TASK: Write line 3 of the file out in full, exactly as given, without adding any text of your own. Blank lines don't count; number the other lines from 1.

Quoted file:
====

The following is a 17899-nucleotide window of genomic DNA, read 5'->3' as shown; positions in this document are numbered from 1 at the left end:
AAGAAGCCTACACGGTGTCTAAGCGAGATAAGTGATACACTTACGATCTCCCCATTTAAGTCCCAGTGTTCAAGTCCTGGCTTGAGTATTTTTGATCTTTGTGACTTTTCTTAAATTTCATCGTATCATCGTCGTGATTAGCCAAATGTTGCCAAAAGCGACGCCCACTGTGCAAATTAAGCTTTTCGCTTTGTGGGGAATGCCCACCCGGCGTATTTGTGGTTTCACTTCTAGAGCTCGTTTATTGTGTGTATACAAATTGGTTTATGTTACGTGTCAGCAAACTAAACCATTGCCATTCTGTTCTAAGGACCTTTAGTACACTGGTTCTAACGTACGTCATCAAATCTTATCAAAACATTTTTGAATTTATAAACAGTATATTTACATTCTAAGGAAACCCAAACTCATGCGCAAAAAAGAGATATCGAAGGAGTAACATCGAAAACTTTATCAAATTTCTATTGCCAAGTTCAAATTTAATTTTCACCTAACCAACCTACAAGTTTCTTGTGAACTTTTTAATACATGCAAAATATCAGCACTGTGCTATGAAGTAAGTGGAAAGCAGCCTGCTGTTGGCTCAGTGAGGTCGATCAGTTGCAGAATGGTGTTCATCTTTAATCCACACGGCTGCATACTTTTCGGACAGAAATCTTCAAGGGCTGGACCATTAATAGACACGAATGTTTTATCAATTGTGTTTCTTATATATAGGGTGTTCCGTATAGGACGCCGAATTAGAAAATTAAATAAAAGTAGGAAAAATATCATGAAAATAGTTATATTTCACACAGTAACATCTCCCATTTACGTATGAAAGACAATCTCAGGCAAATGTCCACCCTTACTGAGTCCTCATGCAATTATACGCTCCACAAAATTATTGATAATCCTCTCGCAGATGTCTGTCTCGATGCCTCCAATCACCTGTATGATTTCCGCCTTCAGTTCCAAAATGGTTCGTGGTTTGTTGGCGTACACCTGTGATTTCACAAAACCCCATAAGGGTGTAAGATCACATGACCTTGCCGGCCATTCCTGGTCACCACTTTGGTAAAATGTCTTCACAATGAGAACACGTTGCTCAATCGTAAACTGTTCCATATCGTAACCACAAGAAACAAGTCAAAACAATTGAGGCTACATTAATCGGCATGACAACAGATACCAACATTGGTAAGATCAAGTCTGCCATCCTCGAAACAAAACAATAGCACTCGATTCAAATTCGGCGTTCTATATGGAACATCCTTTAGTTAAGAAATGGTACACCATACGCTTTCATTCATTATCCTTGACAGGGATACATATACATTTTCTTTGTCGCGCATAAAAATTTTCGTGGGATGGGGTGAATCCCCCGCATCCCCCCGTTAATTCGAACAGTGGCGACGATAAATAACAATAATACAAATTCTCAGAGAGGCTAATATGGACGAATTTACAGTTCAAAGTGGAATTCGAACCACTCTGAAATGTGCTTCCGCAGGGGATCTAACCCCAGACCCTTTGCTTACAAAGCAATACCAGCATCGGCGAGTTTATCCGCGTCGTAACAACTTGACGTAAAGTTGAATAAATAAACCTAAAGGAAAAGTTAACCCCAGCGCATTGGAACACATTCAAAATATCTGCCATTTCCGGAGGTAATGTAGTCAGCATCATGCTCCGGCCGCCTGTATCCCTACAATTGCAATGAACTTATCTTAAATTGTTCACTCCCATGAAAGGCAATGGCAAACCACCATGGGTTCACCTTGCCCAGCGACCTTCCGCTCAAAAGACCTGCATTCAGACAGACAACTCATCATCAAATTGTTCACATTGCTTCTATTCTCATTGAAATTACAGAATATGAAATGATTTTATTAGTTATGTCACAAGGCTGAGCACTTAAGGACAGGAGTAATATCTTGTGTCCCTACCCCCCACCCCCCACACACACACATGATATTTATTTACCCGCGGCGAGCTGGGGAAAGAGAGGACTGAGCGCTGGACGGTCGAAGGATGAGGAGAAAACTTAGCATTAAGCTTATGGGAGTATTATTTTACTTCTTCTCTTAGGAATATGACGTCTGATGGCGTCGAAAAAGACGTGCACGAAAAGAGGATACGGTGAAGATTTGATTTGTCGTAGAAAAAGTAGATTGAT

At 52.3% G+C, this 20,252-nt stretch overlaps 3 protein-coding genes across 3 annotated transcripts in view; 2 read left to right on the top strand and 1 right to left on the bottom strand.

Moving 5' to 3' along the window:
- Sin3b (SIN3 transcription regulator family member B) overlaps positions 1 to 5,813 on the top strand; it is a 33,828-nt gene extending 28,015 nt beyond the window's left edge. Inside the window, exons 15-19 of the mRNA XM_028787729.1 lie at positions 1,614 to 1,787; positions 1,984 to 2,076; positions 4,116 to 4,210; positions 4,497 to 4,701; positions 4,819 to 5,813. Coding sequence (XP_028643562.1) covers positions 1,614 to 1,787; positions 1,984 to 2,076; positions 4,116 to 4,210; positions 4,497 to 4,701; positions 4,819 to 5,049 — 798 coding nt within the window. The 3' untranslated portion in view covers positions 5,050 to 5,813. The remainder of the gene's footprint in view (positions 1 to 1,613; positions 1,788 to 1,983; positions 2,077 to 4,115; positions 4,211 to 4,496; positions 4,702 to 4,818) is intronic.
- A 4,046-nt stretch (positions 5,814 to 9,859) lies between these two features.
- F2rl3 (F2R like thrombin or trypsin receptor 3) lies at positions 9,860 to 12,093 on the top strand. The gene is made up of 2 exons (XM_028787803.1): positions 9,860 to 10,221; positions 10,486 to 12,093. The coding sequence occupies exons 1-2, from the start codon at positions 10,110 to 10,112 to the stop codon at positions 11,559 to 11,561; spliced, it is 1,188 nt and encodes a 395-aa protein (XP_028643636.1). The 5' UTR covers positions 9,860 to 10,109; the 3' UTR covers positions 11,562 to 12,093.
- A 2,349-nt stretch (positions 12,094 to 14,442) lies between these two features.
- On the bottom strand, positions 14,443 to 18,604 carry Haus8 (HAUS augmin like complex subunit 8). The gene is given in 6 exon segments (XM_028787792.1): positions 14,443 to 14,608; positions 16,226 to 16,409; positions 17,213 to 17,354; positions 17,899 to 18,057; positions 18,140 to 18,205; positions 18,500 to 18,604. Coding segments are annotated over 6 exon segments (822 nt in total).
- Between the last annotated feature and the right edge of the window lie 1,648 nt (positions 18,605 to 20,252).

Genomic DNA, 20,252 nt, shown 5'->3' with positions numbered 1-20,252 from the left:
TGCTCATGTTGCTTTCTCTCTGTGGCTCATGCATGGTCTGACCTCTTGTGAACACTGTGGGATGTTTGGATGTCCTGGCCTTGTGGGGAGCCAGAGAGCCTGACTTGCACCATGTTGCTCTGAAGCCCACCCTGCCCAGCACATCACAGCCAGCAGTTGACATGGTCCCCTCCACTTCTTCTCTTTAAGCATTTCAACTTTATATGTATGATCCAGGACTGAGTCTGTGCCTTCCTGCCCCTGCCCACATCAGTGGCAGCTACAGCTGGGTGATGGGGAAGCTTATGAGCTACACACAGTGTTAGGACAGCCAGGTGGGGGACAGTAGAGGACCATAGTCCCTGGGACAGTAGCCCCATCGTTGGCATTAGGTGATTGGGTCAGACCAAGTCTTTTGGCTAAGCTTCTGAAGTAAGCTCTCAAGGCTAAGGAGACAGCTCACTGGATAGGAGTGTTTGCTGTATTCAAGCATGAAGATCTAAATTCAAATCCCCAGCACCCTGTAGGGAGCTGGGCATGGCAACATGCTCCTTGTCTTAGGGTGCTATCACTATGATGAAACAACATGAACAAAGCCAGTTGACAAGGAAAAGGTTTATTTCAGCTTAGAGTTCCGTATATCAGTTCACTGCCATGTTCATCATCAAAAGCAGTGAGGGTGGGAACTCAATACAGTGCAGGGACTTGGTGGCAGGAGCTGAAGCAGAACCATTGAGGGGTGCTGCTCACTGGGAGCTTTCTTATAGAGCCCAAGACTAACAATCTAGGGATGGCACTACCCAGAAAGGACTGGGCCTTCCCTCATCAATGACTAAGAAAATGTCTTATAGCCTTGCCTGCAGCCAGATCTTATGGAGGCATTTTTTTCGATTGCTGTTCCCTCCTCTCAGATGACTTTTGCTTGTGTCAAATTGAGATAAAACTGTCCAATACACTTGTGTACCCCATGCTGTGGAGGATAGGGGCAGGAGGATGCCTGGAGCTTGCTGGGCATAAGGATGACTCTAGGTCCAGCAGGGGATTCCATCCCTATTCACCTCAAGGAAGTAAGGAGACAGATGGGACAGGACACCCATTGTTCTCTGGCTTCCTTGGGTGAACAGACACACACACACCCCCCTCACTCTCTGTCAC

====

At 52.3% G+C, this 20,252-nt stretch overlaps 3 protein-coding genes across 3 annotated transcripts in view; 2 read left to right on the top strand and 1 right to left on the bottom strand.